Stanley finds Livingstone

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Stanley finds Livingstone

The 10th of November 1871 AD

The meeting between Henry Morton Stanley and Doctor David Livingstone is one of the moments of British imperial history that has entered the national psyche, partly because of the epic expedition that preceded it, but mostly for the words used by the American newspaperman to the Scottish missionary, a masterpiece of sangfroid.

The two players in the drama were very different, although both were of very humble origins. David Livingstone was a doctor of medicine and devout missionary, though until his mid-twenties he had been a labourer in a cotton mill. He was a national hero who had explored unknown areas of Africa, always with the aim of finding routes that other missionaries could use to reach those they wished to convert.

Livingstone believed in bringing the three Cs to Africa: civilisation, commerce and Christianity. Though physically an unimposing figure, and no great public speaker, he had captured the imagination of the British public by his travels and discoveries, including Victoria Falls . He had met Queen Victoria and other great figures of the day who supported him, and had been taken up as a national celebrity by the press in Britain and even in the USA.

When Livingstone disappeared during an expedition in the Lake Tanganyika region in 1866 he was presumed dead or held captive. The man sent in 1869 to find him was Henry Morton Stanley , financed by James Gordon Bennett junior, proprietor of the New York Times.

Stanley’s real name was John Rowlands. Born in Denbigh in North Wales , he was the illegitimate son of an alcoholic and a teenage mother, and had been placed in the workhouse aged five, leaving when 15. He was first a teaching assistant, and then worked his passage to New Orleans to start a new life at the age of 19.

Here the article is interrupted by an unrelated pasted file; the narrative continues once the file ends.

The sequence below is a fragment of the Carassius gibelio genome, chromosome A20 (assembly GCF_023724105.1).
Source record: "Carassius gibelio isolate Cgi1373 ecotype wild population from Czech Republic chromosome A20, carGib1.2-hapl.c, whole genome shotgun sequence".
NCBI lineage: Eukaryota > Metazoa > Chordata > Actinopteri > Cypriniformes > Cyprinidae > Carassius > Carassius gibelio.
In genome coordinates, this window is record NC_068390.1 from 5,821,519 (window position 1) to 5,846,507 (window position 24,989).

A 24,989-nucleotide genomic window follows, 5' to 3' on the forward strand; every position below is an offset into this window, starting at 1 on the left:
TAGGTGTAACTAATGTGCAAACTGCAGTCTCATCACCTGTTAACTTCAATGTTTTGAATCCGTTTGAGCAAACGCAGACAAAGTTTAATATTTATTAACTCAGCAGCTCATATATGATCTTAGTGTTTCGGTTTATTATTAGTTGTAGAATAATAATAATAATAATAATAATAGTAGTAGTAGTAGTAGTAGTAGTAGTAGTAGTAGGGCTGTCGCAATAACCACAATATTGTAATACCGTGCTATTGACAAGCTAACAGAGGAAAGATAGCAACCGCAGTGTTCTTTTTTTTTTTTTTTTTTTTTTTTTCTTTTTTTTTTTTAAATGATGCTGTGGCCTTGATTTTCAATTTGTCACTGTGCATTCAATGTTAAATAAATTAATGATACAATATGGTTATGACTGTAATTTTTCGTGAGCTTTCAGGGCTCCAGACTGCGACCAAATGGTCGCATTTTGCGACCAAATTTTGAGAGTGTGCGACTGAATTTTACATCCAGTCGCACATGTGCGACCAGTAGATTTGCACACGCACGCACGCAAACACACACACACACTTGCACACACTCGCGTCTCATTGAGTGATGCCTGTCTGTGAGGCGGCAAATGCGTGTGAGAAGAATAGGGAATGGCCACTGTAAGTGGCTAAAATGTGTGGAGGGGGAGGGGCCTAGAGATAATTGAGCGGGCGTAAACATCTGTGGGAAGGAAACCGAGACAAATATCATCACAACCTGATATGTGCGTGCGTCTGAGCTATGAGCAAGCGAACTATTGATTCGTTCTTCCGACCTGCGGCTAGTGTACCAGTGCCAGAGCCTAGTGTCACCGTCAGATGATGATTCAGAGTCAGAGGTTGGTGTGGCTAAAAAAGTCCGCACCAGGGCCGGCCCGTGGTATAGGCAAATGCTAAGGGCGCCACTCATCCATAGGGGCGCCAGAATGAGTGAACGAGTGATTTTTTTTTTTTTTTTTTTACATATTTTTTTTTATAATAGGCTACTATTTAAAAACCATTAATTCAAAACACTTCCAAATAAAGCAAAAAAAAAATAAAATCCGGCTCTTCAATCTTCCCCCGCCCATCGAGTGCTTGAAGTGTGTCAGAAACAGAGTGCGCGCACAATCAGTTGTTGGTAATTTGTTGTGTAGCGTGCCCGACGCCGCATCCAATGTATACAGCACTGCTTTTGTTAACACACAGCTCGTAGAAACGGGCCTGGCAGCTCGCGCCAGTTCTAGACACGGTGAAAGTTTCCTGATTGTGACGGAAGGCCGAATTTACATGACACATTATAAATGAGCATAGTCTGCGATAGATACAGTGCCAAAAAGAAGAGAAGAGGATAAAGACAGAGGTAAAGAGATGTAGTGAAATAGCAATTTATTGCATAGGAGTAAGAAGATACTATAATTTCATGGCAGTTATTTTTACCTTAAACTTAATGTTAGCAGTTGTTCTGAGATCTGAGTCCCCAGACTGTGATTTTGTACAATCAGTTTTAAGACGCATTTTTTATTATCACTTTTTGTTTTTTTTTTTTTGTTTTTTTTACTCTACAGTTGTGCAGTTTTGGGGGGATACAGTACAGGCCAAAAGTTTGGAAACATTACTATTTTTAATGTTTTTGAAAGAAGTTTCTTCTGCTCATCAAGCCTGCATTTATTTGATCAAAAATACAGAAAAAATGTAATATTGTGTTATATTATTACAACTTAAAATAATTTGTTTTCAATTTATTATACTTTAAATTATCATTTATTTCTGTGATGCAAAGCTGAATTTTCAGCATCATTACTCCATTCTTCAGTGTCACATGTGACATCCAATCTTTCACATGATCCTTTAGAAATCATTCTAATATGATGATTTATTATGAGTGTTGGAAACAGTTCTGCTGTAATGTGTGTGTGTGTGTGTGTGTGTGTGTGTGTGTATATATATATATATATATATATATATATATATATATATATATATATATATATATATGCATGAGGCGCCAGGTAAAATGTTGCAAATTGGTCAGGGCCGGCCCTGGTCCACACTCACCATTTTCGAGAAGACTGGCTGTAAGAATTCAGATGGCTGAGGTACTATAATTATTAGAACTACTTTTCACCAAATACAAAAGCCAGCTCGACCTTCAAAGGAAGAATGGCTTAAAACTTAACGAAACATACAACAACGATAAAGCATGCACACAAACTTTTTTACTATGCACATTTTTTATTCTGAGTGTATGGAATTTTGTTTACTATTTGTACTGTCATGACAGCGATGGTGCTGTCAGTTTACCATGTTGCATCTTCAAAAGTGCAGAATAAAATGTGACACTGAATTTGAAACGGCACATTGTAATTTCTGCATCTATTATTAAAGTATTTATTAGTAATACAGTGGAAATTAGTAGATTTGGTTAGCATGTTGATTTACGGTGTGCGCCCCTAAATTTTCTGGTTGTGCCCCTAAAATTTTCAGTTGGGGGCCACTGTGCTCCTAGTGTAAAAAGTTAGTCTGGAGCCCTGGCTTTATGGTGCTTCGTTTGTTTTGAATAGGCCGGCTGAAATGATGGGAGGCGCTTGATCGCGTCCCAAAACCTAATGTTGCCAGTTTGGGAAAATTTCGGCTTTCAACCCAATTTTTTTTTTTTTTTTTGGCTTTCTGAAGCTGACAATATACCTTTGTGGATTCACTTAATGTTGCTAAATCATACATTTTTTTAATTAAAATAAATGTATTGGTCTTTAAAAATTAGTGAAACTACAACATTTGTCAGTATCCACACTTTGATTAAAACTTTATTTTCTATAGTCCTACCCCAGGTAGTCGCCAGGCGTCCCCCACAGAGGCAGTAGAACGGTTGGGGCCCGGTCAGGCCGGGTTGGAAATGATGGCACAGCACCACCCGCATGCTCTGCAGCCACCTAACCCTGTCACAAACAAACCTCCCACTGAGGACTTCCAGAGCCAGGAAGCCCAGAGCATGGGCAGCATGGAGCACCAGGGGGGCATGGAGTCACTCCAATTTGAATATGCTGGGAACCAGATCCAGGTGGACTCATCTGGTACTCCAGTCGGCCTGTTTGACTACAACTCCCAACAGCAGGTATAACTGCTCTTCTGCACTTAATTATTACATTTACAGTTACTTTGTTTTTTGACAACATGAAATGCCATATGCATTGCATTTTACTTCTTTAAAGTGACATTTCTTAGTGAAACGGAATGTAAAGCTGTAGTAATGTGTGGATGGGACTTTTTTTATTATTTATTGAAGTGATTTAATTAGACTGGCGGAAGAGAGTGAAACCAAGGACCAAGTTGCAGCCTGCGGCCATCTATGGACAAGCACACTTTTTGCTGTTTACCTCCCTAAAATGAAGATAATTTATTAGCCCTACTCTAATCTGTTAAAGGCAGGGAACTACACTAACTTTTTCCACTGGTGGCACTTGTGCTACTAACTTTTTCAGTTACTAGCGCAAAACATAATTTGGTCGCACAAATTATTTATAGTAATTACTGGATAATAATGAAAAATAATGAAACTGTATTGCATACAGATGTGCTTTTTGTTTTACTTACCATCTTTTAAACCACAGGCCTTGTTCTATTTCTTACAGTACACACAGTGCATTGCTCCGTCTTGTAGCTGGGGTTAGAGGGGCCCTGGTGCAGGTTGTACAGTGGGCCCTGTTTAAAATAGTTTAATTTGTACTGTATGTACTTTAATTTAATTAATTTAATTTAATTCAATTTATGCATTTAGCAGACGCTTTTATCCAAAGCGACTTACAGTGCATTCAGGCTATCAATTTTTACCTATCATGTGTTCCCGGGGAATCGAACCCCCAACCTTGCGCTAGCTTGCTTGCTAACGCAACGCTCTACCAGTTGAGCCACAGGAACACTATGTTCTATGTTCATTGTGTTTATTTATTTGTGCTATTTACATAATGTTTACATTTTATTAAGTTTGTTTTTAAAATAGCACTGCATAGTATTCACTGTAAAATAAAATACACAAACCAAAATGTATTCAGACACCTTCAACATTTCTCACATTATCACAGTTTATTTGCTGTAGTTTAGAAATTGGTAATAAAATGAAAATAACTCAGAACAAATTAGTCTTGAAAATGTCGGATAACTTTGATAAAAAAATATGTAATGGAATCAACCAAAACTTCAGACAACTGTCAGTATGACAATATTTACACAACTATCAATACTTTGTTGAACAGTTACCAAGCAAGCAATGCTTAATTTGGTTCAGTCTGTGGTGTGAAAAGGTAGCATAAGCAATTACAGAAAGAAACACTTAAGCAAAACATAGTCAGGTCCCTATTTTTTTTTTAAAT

This new life included taking the name of a local trader who helped him, fighting for the Confederate army in the American Civil War, then changing sides when captured, quickly either deserting the army or being unable to serve. He certainly deserted the Union navy shortly afterwards.

Stanley chose the path of newspaper reporting to win fame and fortune, reporting on the Indian Wars, a British expedition in Ethiopia, and other events in Africa. When the mystery of Livingstone’s disappearance became news he lobbied to be the man to find him. The story was huge, and Stanley was offered seemingly unlimited funds by his paper.

Stanley’s expedition used 200 porters, many of whom died or deserted, those captured absconding being flogged brutally at Stanley’s orders. It covered 700 miles through jungle, over deserts, through tribal lands where his diplomacy often failed and the party had to fight its way through. His horse died early in the expedition, victim of the tsetse fly that killed many of the porters too. Although Stanley was able to buy the best equipment then available the trek was difficult and dangerous from the outset.

On November 10 1871 Stanley’s remaining party arrived at the village of Ujiji near Lake Tanganyika, and were greeted by Livingstone’s servant, Susi, who assured them the good Doctor was in the village.

Stanley assured his fame with the words used to greet the man destined to become his friend: “Doctor Livingstone, I presume?” though these precise words were not noted in the Scot’s recollection of the event, and Stanley tore the relevant pages out of his own diary. The white-bearded Livingstone was given letters from his family, and the two men sat and talked of affairs in the world from which the missionary had been cut off for five years.

The journalist, who was supposed to return immediately to the USA on finding his quarry repaid his funders by delaying his return with the story for four months while he helped Livingstone with trying to find a source of the Nile further south than those yet known.

Stanley’s fame was made. He continued exploration in Africa, and later made another dashing rescue mission to Equatoria in Sudan to help Emin Pasha. He eventually became MP for Lambeth from 1895 to 1900, and was knighted in 1899, dying five years later. David Livingstone, exhausted by his work and the privations of his travels died in 1873.

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